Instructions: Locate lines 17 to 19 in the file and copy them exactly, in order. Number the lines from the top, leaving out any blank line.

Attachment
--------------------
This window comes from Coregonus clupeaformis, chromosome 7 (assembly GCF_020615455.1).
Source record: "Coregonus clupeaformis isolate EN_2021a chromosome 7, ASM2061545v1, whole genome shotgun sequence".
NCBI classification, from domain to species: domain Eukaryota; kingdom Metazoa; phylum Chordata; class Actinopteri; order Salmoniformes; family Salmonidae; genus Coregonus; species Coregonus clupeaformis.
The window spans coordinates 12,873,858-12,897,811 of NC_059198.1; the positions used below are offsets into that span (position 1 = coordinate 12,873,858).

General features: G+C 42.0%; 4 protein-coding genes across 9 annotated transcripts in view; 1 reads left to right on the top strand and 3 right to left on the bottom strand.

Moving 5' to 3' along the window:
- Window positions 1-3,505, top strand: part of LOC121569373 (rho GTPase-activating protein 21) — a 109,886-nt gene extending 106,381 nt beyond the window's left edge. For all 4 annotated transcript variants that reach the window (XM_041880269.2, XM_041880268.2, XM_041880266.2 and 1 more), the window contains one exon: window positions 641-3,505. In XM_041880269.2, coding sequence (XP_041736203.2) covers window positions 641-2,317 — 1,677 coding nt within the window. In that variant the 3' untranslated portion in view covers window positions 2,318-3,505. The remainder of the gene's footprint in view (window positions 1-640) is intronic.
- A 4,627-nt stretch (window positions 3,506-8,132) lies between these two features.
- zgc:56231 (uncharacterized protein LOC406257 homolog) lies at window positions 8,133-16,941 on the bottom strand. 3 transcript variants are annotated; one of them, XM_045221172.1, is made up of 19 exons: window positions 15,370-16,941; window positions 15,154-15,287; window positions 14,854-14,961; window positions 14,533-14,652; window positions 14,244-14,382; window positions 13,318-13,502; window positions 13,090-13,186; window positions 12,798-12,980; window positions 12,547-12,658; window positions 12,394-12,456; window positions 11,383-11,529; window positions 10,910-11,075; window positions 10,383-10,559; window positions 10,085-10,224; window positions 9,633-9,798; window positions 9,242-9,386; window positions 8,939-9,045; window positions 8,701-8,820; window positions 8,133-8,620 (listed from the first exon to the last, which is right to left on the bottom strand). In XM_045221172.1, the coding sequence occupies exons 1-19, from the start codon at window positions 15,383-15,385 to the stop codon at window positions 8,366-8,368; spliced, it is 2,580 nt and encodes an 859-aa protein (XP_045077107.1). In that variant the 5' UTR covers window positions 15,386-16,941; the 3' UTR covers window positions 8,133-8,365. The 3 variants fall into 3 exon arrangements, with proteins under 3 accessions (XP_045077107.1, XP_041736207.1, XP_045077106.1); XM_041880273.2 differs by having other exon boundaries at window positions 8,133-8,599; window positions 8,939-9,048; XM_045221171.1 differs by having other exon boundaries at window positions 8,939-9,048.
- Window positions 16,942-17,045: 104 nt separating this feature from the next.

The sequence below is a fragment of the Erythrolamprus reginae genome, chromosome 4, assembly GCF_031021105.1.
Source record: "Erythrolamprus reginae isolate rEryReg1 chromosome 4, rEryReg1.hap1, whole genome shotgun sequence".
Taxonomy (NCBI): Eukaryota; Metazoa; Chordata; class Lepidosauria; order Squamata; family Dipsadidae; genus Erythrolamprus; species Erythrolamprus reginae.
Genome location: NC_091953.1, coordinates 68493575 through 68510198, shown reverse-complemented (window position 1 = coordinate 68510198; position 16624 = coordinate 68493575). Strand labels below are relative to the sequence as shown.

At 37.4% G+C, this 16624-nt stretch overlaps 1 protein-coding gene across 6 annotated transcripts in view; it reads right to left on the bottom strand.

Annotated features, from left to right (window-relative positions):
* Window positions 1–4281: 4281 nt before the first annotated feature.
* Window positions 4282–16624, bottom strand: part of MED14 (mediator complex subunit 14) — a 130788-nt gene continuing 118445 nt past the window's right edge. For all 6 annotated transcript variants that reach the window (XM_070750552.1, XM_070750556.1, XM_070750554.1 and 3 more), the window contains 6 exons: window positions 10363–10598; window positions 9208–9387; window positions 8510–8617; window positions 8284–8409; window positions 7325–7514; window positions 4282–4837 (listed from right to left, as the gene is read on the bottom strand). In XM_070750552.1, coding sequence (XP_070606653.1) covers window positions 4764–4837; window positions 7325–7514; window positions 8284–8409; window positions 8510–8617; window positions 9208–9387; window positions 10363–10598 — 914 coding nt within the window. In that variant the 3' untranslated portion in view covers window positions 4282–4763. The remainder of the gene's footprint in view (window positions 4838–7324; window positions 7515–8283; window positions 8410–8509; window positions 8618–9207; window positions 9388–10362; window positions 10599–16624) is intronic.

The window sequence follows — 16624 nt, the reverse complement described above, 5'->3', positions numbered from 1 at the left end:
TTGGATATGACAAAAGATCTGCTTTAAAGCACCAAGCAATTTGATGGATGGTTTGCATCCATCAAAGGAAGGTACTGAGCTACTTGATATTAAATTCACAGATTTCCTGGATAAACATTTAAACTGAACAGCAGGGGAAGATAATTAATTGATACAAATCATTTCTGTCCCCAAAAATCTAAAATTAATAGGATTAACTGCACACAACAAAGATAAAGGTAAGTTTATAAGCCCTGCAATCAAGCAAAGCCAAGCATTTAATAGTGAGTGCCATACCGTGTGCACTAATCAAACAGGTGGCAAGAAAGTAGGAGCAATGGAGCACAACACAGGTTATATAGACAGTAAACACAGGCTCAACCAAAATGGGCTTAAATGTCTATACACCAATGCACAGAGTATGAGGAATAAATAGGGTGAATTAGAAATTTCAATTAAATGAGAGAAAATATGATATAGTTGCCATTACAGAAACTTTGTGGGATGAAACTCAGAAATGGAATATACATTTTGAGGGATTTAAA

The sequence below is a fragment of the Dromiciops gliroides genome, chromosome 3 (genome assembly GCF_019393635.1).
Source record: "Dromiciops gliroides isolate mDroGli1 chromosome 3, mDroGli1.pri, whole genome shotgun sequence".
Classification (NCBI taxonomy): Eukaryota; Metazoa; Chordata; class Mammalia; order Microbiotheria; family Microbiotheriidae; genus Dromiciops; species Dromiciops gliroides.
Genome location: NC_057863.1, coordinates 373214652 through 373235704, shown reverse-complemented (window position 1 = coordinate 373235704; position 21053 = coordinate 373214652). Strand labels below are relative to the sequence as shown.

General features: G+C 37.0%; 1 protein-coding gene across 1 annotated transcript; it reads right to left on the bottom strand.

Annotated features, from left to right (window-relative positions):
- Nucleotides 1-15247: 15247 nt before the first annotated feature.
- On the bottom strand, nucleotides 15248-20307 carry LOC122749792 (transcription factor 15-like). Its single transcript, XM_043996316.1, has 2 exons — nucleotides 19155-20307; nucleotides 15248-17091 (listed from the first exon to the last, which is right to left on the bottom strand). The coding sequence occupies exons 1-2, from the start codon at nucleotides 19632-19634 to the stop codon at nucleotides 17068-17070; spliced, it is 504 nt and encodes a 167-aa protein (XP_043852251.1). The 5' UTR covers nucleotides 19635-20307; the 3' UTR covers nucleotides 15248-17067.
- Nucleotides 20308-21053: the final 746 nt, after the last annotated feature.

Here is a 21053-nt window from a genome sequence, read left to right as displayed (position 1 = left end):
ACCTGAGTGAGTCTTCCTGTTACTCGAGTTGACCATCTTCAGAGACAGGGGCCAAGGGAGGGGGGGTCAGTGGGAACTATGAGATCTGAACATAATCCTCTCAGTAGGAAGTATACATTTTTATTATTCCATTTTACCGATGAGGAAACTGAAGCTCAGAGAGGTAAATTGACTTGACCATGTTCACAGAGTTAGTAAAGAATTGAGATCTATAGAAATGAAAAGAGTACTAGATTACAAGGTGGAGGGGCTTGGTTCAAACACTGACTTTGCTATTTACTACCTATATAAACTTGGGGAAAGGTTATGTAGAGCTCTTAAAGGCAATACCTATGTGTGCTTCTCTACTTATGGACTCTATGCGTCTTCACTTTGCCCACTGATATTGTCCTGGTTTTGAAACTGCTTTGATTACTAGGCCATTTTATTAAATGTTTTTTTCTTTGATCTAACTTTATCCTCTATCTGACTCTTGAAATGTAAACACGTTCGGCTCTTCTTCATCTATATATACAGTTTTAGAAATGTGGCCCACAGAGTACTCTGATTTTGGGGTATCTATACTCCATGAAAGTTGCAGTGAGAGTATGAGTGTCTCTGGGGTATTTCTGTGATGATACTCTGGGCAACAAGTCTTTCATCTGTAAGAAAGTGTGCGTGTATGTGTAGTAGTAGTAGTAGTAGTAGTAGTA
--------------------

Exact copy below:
* Window positions 1–4281: 4281 nt before the first annotated feature.
* Window positions 4282–16624, bottom strand: part of MED14 (mediator complex subunit 14) — a 130788-nt gene continuing 118445 nt past the window's right edge. For all 6 annotated transcript variants that reach the window (XM_070750552.1, XM_070750556.1, XM_070750554.1 and 3 more), the window contains 6 exons: window positions 10363–10598; window positions 9208–9387; window positions 8510–8617; window positions 8284–8409; window positions 7325–7514; window positions 4282–4837 (listed from right to left, as the gene is read on the bottom strand). In XM_070750552.1, coding sequence (XP_070606653.1) covers window positions 4764–4837; window positions 7325–7514; window positions 8284–8409; window positions 8510–8617; window positions 9208–9387; window positions 10363–10598 — 914 coding nt within the window. In that variant the 3' untranslated portion in view covers window positions 4282–4763. The remainder of the gene's footprint in view (window positions 4838–7324; window positions 7515–8283; window positions 8410–8509; window positions 8618–9207; window positions 9388–10362; window positions 10599–16624) is intronic.

The window sequence follows — 16624 nt, the reverse complement described above, 5'->3', positions numbered from 1 at the left end: